The adverse consequences of inequality—social, economic, and political—have been increasingly recognized and under scrutiny. While global inequality has declined significantly over the past three decades, the evolution of inequality within countries is mixed. During the last decade, overall income inequality in the European Union (EU) has remained stable, but a closer look reveals that this reflected opposing developments between the real incomes of the young and the elderly. Before the global financial crisis, the young and the elderly had broadly similar risk of relative poverty in the EU. More recently, the risk of poverty increased significantly for the young and, to a lesser extent, for the rest of the working age population, while it declined sharply for the elderly.

Labor market developments as well as the design of both social protection and fiscal consolidation likely contributed to this outcome. The crisis exacerbated preexisting high youth unemployment and a trend toward less stable jobs. High youth unemployment is associated with lower youth incomes and greater risk of youth poverty. Social protection systems are ill-equipped to address rising youth poverty. They shield the elderly’s real incomes from the impact of the crisis but offer only limited assistance to young unemployed individuals. Moreover, the latest fiscal consolidation efforts were more focused on programs helping the working age population rather than the elderly.

High and prolonged youth unemployment and poverty have long-lasting effects on young people’s productivity and incomes, as well as their social prospects. The problems of youth unemployment and poverty are reaching macroeconomic proportions in several European economies. While the ongoing cyclical upturn improves job opportunities for the young, policymakers need to do more to ensure that today’s young do not fall further behind the rest of the population.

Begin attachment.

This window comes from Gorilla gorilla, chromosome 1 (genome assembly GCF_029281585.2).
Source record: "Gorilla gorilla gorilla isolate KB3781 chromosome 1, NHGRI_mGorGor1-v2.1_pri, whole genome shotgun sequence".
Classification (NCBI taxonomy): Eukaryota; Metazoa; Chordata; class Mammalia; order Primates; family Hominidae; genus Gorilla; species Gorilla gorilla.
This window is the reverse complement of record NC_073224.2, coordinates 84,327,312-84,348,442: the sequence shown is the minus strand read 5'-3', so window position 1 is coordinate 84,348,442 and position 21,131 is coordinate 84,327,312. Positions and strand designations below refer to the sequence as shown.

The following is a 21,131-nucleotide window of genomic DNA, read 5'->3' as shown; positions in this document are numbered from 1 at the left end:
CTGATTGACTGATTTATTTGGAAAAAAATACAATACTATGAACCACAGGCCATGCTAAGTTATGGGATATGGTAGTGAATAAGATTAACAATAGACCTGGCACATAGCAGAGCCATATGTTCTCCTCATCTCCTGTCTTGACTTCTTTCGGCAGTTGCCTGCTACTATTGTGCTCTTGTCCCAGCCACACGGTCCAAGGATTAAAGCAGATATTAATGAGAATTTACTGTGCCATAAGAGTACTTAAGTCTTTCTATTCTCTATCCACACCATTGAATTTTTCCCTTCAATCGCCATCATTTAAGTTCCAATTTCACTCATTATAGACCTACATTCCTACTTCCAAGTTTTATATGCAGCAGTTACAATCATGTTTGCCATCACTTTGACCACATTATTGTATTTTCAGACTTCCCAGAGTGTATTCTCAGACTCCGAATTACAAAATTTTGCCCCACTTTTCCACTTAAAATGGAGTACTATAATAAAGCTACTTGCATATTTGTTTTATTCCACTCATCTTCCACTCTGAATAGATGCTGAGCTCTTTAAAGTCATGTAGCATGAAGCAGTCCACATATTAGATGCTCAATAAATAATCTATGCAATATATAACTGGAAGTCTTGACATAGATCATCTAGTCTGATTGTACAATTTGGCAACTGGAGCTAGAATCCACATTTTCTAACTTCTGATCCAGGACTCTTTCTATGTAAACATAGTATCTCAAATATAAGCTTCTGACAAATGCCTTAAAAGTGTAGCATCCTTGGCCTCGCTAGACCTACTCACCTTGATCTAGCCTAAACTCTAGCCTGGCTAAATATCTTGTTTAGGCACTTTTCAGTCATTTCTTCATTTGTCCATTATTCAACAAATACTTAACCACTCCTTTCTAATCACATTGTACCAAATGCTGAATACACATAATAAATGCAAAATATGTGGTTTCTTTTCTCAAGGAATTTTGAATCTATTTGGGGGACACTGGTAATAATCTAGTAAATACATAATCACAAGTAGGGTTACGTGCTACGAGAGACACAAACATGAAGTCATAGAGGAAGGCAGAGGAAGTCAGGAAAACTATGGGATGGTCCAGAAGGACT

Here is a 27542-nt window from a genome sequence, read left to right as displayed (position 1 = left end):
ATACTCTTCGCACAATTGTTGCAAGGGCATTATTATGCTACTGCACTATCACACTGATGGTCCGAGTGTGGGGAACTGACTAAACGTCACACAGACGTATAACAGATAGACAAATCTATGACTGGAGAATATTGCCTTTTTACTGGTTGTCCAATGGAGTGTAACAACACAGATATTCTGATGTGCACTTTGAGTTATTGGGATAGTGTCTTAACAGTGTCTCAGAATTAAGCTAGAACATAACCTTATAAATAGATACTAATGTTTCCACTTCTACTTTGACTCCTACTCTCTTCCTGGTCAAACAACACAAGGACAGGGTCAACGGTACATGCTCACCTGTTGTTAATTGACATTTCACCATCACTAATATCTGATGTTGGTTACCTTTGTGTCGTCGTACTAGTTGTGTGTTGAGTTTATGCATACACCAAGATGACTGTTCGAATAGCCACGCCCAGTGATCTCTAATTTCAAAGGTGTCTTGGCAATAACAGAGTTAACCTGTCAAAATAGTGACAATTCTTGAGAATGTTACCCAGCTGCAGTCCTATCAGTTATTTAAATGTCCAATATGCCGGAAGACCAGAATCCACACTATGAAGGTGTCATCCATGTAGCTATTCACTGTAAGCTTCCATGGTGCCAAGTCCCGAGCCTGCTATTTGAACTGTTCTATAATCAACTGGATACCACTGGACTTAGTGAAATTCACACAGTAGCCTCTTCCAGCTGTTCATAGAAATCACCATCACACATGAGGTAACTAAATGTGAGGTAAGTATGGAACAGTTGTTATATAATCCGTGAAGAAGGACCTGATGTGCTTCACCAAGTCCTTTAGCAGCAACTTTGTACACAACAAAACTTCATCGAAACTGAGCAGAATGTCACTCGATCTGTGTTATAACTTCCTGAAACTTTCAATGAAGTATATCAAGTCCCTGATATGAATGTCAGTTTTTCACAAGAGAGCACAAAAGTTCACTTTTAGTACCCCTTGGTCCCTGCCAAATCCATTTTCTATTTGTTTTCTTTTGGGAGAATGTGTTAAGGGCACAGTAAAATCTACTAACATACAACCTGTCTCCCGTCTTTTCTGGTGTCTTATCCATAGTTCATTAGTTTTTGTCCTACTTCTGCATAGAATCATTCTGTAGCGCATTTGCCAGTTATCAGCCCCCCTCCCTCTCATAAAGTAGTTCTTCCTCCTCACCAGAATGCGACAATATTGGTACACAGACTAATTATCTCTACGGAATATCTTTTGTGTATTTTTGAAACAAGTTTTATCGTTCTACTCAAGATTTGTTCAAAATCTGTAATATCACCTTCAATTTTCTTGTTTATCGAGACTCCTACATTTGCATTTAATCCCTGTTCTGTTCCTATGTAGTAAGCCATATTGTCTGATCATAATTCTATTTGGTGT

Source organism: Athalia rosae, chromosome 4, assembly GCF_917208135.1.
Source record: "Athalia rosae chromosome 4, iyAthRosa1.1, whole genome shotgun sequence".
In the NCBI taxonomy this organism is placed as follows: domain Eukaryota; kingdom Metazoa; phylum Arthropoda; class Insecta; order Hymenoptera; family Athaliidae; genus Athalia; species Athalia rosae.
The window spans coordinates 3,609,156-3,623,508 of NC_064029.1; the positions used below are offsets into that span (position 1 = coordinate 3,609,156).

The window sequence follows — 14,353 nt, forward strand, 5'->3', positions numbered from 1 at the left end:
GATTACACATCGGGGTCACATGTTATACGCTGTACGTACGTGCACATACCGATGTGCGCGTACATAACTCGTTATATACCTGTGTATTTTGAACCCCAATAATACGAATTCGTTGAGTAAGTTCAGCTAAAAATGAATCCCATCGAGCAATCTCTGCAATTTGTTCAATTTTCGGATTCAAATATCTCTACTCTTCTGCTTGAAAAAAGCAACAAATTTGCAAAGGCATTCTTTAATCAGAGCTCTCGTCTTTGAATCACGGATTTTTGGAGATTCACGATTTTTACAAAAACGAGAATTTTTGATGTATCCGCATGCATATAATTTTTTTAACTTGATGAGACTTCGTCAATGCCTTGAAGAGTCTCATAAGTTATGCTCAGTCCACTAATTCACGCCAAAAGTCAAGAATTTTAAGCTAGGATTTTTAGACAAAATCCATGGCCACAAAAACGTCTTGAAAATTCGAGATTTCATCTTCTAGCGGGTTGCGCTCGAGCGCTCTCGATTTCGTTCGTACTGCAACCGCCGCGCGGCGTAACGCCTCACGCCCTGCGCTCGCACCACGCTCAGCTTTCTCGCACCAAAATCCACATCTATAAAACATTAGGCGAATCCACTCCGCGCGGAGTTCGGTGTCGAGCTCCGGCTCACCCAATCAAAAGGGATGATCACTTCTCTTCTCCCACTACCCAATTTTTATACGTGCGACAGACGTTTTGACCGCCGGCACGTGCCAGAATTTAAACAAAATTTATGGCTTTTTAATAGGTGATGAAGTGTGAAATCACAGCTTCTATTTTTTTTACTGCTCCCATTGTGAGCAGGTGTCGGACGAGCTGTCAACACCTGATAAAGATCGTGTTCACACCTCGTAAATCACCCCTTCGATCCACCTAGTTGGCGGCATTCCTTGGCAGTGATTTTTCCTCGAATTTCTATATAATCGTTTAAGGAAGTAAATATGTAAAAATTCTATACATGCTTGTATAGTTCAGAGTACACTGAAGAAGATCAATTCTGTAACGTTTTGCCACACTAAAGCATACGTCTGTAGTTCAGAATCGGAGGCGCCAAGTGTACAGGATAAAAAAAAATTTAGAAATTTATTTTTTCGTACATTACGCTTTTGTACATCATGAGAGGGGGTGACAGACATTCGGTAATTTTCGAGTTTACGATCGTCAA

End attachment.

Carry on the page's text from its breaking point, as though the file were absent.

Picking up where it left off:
To lower the chances of young people becoming poor and suffering lifetime income losses, facilitating their integration into the labor market is essential. To that effect, employers could be given incentives to hire young people, including through targeted reductions in the labor tax wedge or tax credits at the lower end of the wage scale. A better integration of the young into the labor market also requires improving and adapting their skills. Thus, spending on education and training needs to be protected from fiscal consolidation and its efficiency needs to be raised, including through better cooperation on the delivery of programs among employers, employee representatives, and governments.

Better access to social protection systems for workers in less stable jobs could help preserve labor market flexibility, while significantly reducing youth poverty and income inequality. Policymakers could achieve this goal with reforms of unemployment and non-pension benefits. For example, eligibility requirements could be reviewed as well as the design, age targeting, and efficiency of transfers. A more uniform approach to indexation across benefits could also help along with, more generally, better consideration of the distributional impact across age groups of public expenditure policy. Finally, tax reform could rebalance the tax burden across generations and increase the redistributive impact of taxation, by increasing progressivity on income taxes and by giving a greater redistributive role to taxes on capital income and wealth.


Tingyun Chen

Internationaler Währungsfond, Washington D.C.

Irene Yackovlev

Internationaler Währungsfond, Washington D.C.


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16.02.2018 | 11:00


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